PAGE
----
Energy prices set to rise after state cancels subsidies: How much more will you pay?

As part of the 2024 budget, the state has decided to remove the previously set price ceiling on electricity and gas, as well as remove other allowances.

Thomas Smith

Written by Thomas Smith Published on 28.09.2023 14:16:00 (updated on 09.10.2023) Reading time: 3 minutes

Starting in 2024, both households and businesses in the Czech Republic will see an increase in their energy bills as the government has confirmed its decision to cease contributing to electricity and gas payments. This change will affect the regulated component of energy prices, resulting in higher prices.

An end to support after falling prices

The decision means that the state will no longer cover the expenses for subsidized energy sources (POZE), costs associated with energy losses in the transmission system, expenses related to ensuring system services, or price ceilings. The government's ruling was made during a recent meeting.

The current measures that protect consumers from soaring electricity and gas prices this year and did so especially in 2022 are temporary, and aimed at addressing the extraordinary situation when energy prices reached record highs.

Energy prices are set to rise next year, along with increases in distribution fees. The regulated component of energy prices is expected to increase by approximately 20 percent, with the final amount to be determined by the Energy Regulatory Office in November.

This year, however, energy prices have been on the decline, which households and businesses have benefited from. Most experts predicted this downward trend would continue. Many energy providers in the market are currently offering rates below the government-set price ceilings.


For example, a family using gas for cooking, water heating, and general heating would save CZK 15,000 over one year compared to spring prices. Signing a new gas-supply contract now could result in approximately 15-percent lower costs than in March this year.

The state can longer afford to grant subsidies

Prime Minister Petr Fiala emphasized that taxpayers can no longer subsidize energy prices in the same manner due to the absence of extraordinary circumstances. He expects the impact of this change on households and businesses to be manageable, partially offset by falling electricity prices.

Finance Minister Zbyněk Stanjura also pointed out that state aid for high energy prices had been received by both those in need and those for whom it did not constitute a financial burden. The government will also reintroduce fees for using renewable energy sources (these were canceled last year).

For some households, this increase may come as a shock, but there are social safety nets in place, such as housing allowances, to help mitigate the impact. Housing allowances are intended for households whose housing costs exceed 30 percent of their income.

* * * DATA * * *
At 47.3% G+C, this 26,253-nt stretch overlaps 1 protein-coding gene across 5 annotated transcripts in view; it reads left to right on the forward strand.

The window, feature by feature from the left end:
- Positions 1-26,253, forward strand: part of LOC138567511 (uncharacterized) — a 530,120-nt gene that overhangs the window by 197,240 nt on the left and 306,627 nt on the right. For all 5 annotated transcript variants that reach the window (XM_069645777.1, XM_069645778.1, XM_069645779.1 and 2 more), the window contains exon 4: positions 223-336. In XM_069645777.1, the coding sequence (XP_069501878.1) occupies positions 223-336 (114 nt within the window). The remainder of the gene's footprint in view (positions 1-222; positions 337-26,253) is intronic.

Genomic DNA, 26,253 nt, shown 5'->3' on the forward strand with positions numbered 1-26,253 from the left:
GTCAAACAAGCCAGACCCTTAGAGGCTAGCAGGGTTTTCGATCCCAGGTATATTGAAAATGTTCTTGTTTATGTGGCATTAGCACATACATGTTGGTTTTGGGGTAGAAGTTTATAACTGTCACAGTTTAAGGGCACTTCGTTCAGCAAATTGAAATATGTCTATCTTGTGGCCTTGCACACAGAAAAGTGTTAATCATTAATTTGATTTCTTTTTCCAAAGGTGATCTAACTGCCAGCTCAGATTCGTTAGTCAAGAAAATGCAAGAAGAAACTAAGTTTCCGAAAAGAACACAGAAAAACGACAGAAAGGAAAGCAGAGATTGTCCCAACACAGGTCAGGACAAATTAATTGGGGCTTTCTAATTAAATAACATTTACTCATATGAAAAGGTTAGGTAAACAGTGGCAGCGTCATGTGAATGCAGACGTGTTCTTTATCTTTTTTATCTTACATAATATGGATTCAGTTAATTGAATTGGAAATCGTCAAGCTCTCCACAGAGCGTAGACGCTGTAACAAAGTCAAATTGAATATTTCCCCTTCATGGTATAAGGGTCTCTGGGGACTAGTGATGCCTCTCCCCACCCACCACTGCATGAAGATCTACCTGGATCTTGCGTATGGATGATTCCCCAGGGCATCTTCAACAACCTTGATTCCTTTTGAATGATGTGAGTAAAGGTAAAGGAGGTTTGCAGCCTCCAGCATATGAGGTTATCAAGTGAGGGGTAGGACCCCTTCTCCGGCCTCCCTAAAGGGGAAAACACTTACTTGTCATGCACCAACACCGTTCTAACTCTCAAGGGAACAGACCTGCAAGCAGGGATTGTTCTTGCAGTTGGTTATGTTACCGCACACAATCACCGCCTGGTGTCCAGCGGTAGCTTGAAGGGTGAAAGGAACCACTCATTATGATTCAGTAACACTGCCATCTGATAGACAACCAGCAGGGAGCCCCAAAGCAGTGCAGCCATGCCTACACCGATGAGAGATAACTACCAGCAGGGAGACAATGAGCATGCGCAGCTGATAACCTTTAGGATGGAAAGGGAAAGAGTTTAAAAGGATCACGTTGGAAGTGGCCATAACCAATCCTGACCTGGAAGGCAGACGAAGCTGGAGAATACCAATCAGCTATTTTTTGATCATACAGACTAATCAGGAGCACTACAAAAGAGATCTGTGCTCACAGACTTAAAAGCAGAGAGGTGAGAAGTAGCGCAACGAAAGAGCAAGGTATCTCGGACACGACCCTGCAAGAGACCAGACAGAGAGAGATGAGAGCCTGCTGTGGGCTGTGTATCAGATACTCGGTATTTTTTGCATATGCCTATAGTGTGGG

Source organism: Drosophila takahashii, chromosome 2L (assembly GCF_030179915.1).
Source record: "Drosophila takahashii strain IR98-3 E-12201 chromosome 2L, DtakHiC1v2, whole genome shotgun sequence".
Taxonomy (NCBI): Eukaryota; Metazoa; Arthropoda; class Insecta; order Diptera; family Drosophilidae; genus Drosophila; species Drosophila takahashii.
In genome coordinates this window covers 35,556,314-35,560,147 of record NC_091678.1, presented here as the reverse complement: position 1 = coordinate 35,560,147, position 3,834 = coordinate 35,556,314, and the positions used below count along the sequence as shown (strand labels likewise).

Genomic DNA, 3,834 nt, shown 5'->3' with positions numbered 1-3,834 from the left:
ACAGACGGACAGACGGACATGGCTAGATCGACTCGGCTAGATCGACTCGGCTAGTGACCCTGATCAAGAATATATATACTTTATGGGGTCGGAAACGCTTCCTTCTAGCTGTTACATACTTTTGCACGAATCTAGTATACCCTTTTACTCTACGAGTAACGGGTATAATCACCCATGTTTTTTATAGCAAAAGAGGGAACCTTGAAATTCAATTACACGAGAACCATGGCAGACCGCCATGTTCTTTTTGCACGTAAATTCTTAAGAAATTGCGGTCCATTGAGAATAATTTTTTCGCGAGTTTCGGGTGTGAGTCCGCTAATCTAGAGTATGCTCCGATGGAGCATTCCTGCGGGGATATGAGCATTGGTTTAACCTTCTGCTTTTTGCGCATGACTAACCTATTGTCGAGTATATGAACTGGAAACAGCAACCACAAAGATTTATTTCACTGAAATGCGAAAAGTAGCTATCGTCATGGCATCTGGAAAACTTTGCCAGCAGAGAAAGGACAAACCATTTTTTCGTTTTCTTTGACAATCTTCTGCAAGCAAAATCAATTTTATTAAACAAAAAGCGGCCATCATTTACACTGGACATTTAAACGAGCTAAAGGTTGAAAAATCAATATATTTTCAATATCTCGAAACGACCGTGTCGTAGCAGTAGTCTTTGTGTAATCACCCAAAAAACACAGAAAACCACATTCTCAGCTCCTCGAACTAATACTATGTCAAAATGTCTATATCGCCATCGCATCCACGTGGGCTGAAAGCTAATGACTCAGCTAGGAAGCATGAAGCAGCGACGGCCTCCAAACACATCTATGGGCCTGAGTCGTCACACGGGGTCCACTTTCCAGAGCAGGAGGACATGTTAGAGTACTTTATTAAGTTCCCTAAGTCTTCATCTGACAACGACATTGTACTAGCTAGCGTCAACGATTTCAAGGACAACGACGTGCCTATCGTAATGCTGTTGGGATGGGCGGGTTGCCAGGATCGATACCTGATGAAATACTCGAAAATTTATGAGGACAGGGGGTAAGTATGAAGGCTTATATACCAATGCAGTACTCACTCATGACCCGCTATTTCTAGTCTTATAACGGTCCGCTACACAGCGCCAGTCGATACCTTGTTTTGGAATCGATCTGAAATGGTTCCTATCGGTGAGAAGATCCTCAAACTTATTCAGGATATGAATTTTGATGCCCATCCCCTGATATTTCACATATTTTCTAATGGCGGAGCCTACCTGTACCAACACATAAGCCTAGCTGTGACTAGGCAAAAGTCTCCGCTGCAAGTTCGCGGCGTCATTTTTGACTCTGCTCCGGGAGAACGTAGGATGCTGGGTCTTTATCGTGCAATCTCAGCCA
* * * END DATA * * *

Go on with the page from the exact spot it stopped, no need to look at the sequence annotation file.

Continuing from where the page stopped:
In the current year, the state provided CZK 38 billion in subsidies for the regulated component and allocated an additional CZK 27 billion in the budget for POZE payments. The decision to cap energy prices is estimated to have cost the state approximately CZK 60 billion.

The average price of 1 megawatt hour of electivity in Czechia in the last 12 months. Photo:
The average price of 1 megawatt hour of electricity in Czechia in the last 12 months. Photo:

A change in calculating prices

Under a new methodology by the Czech Statistical Office (ČSÚ), energy prices in the Czech Republic have been recalculated to better align with European Union standards. This approach, which calculates actual realized prices instead of bid prices, brings the Czech Republic's energy prices more in line with the EU average, contradicting earlier data based on the bid price model.

In the second half of 2022, electricity offer prices reached CZK 9,412 per megawatt hour (MWh), but the actual realized prices were CZK 6,488 per MWh. When factoring in the cost-saving tariff implemented by the government to offset expensive energy costs, the actual price paid by consumers was CZK 4,214 per MWh. Similarly, gas prices had bid prices of CZK 4,662 per MWh, but consumers paid CZK 2,610 per MWh.

The new methodology aims to provide more accurate data that better represents energy price realities. Analyst Jiří Gavor of the Association of Independent Energy Suppliers noted that Eurostat doesn't prescribe a specific reporting approach, and most EU states likely report average realized prices.

The ČSÚ will now refer to realized prices as primary data for energy prices, ensuring compliance with Eurostat's standards for international comparisons. The recalculated prices help contextualize the Czech Republic's energy costs, which were previously among the highest in the EU due to the older bid price model.

As the government ends its direct contribution to energy prices, consumers in the Czech Republic will need to prepare for higher energy costs, emphasizing the importance of energy efficiency and conservation measures.

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